Longtime Culver City resident, Christian May-Suzuki, has been named associate editor of the Culver City News. May-Suzuki was promoted in January after serving more a year as a staff reporter, and prior to that as a CCN freelance writer.
Among his duties as associate editor, include reporting and photography, attending events and meetings, maintaining the newspaper’s website and social media platforms, and page design.
He also contributes to the News’ sister publication, the Blue Pacific News.
May-Suzuki’s contribution has been invaluable, managing editor Gary Kohatsu said.
“Christian has been a solidifying force to the Culver City News staff,” Kohatsu said. “His versatility and his ability to adapt to different situations is without parallel. He brings a lot to the table, including the right attitude and work ethic.”
“I am excited to become associate editor and continue to serve the people of Culver City in a positive way,” May-Suzuki said.
As associate editor of the News, May-Suzuki said he plans to bring more informative and unbiased reporting to the newspaper’s readers.
“With the way the media is perceived in the current day, I just hope to bring unbiased, nonpartisan news coverage and allow people to make their own choices,” May-Suzuki said. “Of course, I also want to celebrate all of the wonderful things and events that happen in Culver City too.”
May-Suzuki, 24, is a 2017 graduate of the University of California, Riverside, where he earned a bachelor’s degree in English. He previously served as editor of the Redbird Rants, a FanSided affiliated blog site of the St. Louis Cardinals baseball team.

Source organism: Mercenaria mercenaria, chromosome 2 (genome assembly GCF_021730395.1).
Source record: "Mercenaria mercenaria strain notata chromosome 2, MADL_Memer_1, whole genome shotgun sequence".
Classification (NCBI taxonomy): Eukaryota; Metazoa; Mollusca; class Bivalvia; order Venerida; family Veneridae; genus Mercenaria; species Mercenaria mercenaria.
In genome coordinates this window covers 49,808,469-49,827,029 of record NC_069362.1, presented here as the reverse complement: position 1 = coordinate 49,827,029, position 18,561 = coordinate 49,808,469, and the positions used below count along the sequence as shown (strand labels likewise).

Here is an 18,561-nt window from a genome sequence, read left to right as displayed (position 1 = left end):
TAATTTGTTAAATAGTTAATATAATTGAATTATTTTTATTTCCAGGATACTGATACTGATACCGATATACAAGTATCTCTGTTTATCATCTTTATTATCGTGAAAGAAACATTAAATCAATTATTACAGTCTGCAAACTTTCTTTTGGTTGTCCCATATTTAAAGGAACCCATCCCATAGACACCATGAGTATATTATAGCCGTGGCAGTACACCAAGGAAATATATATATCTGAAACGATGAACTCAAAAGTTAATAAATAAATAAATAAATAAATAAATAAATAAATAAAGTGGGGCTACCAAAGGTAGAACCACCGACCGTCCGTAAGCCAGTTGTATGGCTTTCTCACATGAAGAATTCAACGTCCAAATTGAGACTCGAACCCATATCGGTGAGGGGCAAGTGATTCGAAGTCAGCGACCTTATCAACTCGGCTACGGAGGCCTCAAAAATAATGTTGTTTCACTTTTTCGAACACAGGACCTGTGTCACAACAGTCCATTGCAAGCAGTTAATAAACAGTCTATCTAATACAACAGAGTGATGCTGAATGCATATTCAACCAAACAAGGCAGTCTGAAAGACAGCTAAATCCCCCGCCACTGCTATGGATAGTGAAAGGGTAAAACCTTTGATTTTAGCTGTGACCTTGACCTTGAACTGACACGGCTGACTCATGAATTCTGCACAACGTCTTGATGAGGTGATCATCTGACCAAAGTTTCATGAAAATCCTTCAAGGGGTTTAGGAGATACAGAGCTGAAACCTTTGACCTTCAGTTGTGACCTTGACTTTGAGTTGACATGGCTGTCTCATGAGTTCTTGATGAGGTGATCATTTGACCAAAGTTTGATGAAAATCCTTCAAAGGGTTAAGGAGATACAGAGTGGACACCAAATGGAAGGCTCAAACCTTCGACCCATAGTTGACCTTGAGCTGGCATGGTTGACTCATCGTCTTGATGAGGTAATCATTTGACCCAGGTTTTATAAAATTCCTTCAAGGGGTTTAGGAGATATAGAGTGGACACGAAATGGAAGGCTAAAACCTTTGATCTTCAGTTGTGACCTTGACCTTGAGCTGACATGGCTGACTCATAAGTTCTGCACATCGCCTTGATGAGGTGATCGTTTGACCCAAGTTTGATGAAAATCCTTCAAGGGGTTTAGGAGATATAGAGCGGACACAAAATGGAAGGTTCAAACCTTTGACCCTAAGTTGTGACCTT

An admitted “sports fanatic,” May-Suzuki said his love for athletics started with Duke Baseball at ages 5-6, and that his dad was a major influence. His father, Ted Suzuki, grew up in Japan, but studied Political Science in the mid-1980s at Duke University in North Carolina. The dad’s devotion to Blue Devil basketball and other sports was passed on to his son.
Born in Los Angeles, May-Suzuki said at age 4, he was diagnosed with autism. In the following 10 years, he underwent physical and occupational therapies.
In his early teens, he spent two years Harvard-Westlake High, an independent, coeducational and college preparatory school in Los Angeles, but dropped out to be homeschooled.
“It was a great opportunity that I knew I had to take, but looking back on it, I just wasn’t ready for that level of work, and it was a culture shock to me,” May-Suzuki said of his time at Harvard-Westlake. “But one thing I will say is that school made me a much better writer.”
May-Suzuki said that he was originally inspired by his own struggles and experiences in therapy to pursue psychology, but during his sophomore year of college, he hit a proverbial wall of sorts. So, he changed his professional aspirations from psychology to English, with an eye toward sports journalism. While at UC Riverside, he joined the college’s student newspaper and worked his way from reporter to assistant sports editor.
“At some point, I looked myself in the mirror for the first time and asked ‘what do you really want to do? What do you really love?’ he said in retrospect. “For me, sports was the only answer.”
Once he picked up journalism though, he said he ended up embracing all aspects of the field and doesn’t need to write just about sports to be happy.
“I was so set on sports at first, but working at the Culver City News has shown me that I have found my calling in journalism,” May-Suzuki said. “Whether its art, music, sports, or the news, I am ready to go wherever the wind takes me.”